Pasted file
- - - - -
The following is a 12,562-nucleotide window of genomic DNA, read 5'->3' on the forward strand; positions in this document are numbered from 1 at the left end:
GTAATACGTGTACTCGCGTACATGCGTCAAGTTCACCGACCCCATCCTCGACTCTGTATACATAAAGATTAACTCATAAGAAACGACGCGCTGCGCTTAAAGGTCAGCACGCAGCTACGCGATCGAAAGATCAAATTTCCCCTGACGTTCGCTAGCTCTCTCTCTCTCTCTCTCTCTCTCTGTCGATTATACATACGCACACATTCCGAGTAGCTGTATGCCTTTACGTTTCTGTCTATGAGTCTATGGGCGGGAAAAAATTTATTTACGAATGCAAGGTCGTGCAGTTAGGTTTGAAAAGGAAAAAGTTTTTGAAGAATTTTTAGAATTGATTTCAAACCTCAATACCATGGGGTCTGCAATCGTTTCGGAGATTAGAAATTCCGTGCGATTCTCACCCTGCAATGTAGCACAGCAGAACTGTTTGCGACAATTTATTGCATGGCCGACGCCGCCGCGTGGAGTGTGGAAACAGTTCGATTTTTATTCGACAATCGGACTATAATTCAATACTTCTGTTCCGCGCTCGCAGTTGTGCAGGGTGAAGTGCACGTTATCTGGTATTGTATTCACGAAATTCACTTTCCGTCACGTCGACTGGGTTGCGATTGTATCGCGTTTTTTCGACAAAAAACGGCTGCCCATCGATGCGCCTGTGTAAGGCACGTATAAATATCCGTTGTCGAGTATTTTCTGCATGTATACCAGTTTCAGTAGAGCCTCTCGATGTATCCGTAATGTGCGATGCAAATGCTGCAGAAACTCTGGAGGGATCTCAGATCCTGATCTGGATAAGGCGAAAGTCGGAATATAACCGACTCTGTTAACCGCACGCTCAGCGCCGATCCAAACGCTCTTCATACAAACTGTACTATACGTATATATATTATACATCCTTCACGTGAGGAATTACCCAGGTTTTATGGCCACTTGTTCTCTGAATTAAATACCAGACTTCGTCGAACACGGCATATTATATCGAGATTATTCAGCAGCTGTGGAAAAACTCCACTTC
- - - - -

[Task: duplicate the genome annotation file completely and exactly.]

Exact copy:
The following is a 12,562-nucleotide window of genomic DNA, read 5'->3' on the forward strand; positions in this document are numbered from 1 at the left end:
GTAATACGTGTACTCGCGTACATGCGTCAAGTTCACCGACCCCATCCTCGACTCTGTATACATAAAGATTAACTCATAAGAAACGACGCGCTGCGCTTAAAGGTCAGCACGCAGCTACGCGATCGAAAGATCAAATTTCCCCTGACGTTCGCTAGCTCTCTCTCTCTCTCTCTCTCTCTCTGTCGATTATACATACGCACACATTCCGAGTAGCTGTATGCCTTTACGTTTCTGTCTATGAGTCTATGGGCGGGAAAAAATTTATTTACGAATGCAAGGTCGTGCAGTTAGGTTTGAAAAGGAAAAAGTTTTTGAAGAATTTTTAGAATTGATTTCAAACCTCAATACCATGGGGTCTGCAATCGTTTCGGAGATTAGAAATTCCGTGCGATTCTCACCCTGCAATGTAGCACAGCAGAACTGTTTGCGACAATTTATTGCATGGCCGACGCCGCCGCGTGGAGTGTGGAAACAGTTCGATTTTTATTCGACAATCGGACTATAATTCAATACTTCTGTTCCGCGCTCGCAGTTGTGCAGGGTGAAGTGCACGTTATCTGGTATTGTATTCACGAAATTCACTTTCCGTCACGTCGACTGGGTTGCGATTGTATCGCGTTTTTTCGACAAAAAACGGCTGCCCATCGATGCGCCTGTGTAAGGCACGTATAAATATCCGTTGTCGAGTATTTTCTGCATGTATACCAGTTTCAGTAGAGCCTCTCGATGTATCCGTAATGTGCGATGCAAATGCTGCAGAAACTCTGGAGGGATCTCAGATCCTGATCTGGATAAGGCGAAAGTCGGAATATAACCGACTCTGTTAACCGCACGCTCAGCGCCGATCCAAACGCTCTTCATACAAACTGTACTATACGTATATATATTATACATCCTTCACGTGAGGAATTACCCAGGTTTTATGGCCACTTGTTCTCTGAATTAAATACCAGACTTCGTCGAACACGGCATATTATATCGAGATTATTCAGCAGCTGTGGAAAAACTCCACTTC